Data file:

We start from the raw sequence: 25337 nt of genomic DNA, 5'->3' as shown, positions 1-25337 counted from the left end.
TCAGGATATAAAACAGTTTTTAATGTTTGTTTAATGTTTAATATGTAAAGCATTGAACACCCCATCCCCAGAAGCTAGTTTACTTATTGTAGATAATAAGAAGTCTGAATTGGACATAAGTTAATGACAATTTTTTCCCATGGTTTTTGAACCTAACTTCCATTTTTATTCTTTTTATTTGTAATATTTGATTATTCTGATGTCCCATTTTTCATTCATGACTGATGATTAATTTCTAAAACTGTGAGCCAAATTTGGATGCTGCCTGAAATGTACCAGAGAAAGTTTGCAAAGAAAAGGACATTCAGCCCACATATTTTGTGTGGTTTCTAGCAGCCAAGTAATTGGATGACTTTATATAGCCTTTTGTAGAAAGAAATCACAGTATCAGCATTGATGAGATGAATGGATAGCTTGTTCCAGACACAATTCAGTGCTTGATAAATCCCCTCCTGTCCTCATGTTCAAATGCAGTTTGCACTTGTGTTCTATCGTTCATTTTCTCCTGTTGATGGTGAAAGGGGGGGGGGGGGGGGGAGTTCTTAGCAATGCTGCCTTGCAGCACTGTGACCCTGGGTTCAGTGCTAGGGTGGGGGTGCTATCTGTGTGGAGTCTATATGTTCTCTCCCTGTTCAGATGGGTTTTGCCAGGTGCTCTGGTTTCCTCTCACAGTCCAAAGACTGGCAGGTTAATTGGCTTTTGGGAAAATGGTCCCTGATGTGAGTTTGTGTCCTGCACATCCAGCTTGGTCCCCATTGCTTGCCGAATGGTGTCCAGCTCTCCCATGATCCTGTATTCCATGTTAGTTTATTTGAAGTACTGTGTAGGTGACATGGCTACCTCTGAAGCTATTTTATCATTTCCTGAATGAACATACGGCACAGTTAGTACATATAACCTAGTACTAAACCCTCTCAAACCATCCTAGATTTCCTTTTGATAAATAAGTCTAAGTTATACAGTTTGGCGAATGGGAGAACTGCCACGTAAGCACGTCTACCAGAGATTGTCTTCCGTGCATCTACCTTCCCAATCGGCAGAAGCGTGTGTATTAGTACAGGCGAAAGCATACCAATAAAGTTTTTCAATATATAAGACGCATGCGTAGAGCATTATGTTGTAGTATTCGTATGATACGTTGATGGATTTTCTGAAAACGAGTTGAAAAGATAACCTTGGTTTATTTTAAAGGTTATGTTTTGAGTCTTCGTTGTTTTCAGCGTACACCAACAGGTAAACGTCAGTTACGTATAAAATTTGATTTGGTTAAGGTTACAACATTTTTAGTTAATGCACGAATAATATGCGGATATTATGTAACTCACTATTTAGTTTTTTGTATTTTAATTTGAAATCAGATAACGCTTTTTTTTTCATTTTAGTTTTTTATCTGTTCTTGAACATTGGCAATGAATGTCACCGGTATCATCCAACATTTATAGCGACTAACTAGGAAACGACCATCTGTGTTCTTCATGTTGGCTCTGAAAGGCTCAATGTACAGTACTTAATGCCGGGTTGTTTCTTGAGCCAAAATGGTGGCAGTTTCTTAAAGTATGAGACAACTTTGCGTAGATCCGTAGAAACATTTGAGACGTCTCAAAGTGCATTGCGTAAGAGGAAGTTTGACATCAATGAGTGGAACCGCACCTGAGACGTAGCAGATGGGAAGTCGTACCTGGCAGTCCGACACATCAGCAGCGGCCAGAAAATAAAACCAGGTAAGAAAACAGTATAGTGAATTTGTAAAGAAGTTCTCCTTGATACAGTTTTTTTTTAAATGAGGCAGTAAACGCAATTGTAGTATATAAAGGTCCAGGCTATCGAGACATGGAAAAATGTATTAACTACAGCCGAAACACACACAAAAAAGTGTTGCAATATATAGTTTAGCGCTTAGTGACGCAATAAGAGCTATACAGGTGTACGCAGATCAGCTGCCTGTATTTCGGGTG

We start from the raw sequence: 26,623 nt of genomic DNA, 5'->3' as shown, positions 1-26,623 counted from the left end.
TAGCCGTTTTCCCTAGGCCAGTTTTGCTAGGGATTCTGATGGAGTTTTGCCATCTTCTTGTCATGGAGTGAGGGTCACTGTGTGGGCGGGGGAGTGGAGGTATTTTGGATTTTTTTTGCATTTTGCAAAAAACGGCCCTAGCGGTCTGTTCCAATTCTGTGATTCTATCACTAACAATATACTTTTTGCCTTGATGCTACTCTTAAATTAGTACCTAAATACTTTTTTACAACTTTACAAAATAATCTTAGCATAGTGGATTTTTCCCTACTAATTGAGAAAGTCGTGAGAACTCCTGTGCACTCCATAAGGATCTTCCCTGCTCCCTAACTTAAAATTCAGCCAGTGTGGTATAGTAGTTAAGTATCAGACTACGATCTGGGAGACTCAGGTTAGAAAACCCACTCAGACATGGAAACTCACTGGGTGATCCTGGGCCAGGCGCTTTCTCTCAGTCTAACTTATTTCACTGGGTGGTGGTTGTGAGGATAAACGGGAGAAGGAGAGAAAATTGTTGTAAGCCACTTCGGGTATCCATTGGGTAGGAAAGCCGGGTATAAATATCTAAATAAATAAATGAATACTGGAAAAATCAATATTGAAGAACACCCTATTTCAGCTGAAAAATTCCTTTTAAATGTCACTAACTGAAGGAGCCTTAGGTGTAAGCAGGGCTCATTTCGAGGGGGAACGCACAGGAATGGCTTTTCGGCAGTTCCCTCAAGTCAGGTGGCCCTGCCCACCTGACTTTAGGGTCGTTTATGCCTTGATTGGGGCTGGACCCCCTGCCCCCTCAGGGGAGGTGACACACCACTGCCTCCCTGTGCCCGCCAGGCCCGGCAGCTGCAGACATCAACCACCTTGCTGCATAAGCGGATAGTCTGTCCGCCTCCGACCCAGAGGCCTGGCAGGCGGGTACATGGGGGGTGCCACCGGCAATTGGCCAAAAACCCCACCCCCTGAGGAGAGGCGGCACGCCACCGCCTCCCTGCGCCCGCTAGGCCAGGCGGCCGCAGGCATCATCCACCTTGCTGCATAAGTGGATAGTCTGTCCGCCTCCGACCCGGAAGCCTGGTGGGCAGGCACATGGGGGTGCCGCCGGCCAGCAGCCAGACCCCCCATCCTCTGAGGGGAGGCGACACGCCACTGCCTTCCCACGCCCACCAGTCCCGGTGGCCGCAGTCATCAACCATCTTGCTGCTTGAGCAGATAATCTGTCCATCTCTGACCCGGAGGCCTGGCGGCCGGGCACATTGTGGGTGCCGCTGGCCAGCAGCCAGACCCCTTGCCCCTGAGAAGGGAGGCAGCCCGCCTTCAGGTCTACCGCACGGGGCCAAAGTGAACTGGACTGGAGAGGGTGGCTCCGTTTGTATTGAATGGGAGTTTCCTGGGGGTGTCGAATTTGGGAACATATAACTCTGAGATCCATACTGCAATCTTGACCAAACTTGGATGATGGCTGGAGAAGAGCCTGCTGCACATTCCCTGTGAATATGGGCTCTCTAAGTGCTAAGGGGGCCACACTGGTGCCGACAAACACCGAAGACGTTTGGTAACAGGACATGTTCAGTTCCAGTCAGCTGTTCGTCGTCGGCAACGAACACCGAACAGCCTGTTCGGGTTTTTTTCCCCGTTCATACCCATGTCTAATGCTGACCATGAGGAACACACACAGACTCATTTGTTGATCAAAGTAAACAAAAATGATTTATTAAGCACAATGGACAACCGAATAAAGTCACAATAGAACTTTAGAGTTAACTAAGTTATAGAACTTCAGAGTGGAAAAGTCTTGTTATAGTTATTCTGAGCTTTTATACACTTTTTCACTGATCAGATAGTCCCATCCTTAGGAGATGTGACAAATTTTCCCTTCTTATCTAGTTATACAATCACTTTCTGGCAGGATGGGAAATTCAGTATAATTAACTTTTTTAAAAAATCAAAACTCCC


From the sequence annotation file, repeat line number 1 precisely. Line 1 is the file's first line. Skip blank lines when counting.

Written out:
We start from the raw sequence: 25337 nt of genomic DNA, 5'->3' as shown, positions 1-25337 counted from the left end.